WATCH: Iceberg 6 times the size of Manhattan on the move in Antarctic
TORONTO – NASA has released video of a giant iceberg drifting in the Antarctic since November 2013.
The ice island, named B31, broke off the Pine Island Glacier in Antarctica in early November. Since then, it crossed Pine Island Bay, a basin in the Amundsen Sea and is slowly making its way toward the Southern Ocean.
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Though the breaking up of ice — called calving — is a normal process, scientists are still trying to determine the effects of B31.
“Iceberg calving is a very normal process,” said Kelly Brunt, a glaciologist at NASA’s Goddard Space Flight Center. “However, the detachment rift, or crack, that created this iceberg was well upstream of the 30-year average calving front of Pine Island Glacier (PIG), so this a region that warrants monitoring.”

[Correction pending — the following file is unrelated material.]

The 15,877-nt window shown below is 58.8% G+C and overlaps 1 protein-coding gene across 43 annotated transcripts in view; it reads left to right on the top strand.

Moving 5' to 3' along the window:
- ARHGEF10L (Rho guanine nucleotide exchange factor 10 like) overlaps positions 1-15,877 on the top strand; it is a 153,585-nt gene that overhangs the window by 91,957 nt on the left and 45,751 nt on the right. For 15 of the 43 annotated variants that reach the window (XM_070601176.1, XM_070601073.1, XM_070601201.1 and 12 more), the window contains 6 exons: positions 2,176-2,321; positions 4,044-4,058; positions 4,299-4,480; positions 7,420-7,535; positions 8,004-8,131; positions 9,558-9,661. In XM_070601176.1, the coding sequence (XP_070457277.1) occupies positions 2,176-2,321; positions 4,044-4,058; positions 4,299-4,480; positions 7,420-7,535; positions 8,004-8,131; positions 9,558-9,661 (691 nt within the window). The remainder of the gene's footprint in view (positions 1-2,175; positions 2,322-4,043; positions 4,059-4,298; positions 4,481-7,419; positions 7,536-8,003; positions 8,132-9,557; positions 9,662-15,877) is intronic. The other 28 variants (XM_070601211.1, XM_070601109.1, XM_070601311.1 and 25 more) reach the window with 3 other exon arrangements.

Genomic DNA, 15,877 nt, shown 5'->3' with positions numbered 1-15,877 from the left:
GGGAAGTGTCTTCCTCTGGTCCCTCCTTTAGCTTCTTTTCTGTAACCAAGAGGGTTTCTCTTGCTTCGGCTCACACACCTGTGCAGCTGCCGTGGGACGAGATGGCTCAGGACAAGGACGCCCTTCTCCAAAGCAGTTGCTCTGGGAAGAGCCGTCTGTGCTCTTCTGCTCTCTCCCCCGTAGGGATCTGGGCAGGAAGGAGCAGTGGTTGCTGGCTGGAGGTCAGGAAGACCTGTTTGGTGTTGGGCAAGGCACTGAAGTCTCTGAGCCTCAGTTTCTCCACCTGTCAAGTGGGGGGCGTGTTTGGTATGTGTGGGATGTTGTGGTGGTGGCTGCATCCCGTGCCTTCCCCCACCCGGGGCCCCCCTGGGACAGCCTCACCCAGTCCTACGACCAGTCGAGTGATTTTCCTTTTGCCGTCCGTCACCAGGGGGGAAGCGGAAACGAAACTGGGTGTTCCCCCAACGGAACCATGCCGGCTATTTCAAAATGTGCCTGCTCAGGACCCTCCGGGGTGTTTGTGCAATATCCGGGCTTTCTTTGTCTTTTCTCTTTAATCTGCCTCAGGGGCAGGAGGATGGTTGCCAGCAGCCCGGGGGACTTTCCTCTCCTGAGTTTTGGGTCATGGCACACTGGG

For the past 20 years, scientists have been monitoring the Pine Island Glacier, as it has been rapidly thinning and draining and could be one of the largest contributors to sea level rise. As well, any calving that takes place is important to the shipping industry as icebergs will make their way into the Southern Ocean.
Since the calving, B31 has been well-tracked. Scientists believe that it is about 500 metres thick. It has lost very little mass since December.
As the southern hemisphere heads into winter, it will be harder to track B31, as the south pole will remain in relative darkness.
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